Yes, the Main Beneficiary of the Euro Was...the UK

♠ Posted by Emmanuel in , at 12/07/2011 10:57:00 AM
Probably one of the major irritants in always tense "UK in the EU" relations is the former's ability to corner a lot of the market in trading the currency as well as other euro-denominated instruments. Both are quite interdependent; I would say that London is Europe's financial casino. One observation is the historically close correlation between euro and British pound movements. One can also argue, however, that Britain's status as a top euro-trading centre makes its financial services arguably even more sensitive to fluctuations in that currency's fortunes than those of EMU members.

So goes the euro currency, so goes the UK more than countries actually in the Eurozone. Particularly hard-hit is the square mile of the City of London where employment relies so much on this sort of trading activity. There's a reason why they don't mention the likes of Frankfurt or Zurich.
City job vacancies fell by 42 per cent last month compared with a year ago, as hiring collapsed amid the deepening eurozone crisis, says a report by a leading Square Mile recruiter. Morgan McKinley, a financial specialist, also found in a survey that while two-thirds of City workers still expected to receive a bonus in the new year, a third thought it would be lower than last year’s.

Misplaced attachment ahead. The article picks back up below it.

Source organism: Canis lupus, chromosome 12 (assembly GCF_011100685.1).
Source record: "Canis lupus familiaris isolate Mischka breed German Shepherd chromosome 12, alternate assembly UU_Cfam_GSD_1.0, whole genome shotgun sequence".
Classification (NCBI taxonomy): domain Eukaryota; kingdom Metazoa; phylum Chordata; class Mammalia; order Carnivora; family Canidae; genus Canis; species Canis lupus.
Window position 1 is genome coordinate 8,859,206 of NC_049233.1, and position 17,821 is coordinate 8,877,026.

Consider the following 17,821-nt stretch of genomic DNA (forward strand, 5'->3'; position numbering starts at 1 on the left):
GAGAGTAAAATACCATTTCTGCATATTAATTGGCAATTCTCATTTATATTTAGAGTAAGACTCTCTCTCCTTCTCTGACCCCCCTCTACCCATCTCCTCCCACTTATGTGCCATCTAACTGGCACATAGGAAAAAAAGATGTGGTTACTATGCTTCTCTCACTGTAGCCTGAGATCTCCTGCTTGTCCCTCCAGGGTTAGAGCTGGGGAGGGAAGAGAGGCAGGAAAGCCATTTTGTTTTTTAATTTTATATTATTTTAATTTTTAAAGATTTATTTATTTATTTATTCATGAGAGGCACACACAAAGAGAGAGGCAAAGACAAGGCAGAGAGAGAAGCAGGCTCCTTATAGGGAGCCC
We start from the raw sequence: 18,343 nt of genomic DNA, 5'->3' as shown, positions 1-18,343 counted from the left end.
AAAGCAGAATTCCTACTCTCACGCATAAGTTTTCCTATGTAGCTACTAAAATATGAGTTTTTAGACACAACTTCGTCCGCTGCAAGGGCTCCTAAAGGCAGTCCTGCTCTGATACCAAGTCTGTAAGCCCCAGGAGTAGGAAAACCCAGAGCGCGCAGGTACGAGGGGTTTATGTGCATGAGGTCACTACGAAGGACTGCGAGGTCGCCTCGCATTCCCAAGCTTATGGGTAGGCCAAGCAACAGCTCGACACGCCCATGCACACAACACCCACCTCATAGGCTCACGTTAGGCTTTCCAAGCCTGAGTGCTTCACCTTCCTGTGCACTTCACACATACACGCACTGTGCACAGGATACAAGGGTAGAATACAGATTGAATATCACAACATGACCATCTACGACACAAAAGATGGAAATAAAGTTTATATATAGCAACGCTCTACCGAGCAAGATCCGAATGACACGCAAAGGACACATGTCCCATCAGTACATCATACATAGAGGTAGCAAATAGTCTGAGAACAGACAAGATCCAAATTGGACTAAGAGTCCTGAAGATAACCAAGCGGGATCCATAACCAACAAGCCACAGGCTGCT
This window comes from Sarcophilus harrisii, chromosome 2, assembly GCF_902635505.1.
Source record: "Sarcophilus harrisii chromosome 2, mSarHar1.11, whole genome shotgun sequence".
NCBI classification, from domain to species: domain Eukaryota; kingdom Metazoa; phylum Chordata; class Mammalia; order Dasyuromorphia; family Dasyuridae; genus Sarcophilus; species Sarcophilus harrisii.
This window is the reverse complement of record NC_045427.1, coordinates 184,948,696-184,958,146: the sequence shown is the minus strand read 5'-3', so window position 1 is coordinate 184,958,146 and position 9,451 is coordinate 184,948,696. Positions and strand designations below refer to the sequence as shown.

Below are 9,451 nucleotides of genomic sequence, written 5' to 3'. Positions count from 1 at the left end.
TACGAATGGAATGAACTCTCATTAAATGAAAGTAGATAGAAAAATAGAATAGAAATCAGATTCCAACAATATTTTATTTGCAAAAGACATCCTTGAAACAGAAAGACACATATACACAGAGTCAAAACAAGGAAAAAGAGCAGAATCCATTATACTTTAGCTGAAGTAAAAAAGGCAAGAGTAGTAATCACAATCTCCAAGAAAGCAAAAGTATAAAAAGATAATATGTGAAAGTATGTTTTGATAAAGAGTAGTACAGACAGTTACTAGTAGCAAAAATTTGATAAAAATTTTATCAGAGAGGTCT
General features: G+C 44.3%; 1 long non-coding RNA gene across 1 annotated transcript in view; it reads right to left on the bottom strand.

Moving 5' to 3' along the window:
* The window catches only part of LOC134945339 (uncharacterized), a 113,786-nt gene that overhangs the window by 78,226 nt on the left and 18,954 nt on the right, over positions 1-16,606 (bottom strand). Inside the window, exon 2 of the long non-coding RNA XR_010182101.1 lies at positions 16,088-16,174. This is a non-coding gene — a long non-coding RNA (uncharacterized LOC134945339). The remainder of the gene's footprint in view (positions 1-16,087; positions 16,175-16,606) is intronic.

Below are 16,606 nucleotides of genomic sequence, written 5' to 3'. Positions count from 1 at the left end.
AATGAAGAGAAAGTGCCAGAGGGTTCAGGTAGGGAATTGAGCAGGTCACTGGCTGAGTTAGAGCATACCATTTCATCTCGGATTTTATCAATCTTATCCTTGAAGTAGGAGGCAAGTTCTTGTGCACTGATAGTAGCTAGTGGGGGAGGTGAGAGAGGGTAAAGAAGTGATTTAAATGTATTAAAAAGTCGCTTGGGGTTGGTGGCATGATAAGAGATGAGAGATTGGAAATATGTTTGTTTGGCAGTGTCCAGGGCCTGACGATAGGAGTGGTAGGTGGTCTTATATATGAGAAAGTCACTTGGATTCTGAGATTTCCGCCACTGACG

The London banker, never quite a hot property in the Noughties, has seen his ranks among the reserve army of labour grow. Estimates place the current number of such jobs as equivalent to those nearly a decade and a half ago. In other words, ever more folks dreaming of financial fame and glory chasing fewer jobs:
The Centre for Economics and Business Research, a consultancy, has said it expects London to have lost 27,000 financial jobs this year, slashing numbers to levels last seen in 1998. That would take the total to 288,000, well below the peak of 354,000 in 2007. It forecast that this year’s total of bonuses would tumble by 38 per cent to £4.2bn.

Morgan McKinley found that job opportunities in the City fell by 29 per cent last month, compared with October to 2,725 – a figure 42 per cent below last year. Astbury Marsden, another City recruiter, put the fall at 16 per cent since October and said there were five qualified candidates chasing each vacancy, the highest ratio since 2008.
The euro giveth, the euro taketh away. It's an increasingly FILTH-y environment out there (Failed In London, Try Hong Kong). Perhaps it's time for would-be London bankers to FILCH their way as an alternative route to success (my own term of Failed In London, CHina-bound). Either way, the European crisis is doing the City of London no favours.

UPDATE: Also see MP Jo Johnson on this topic more or less.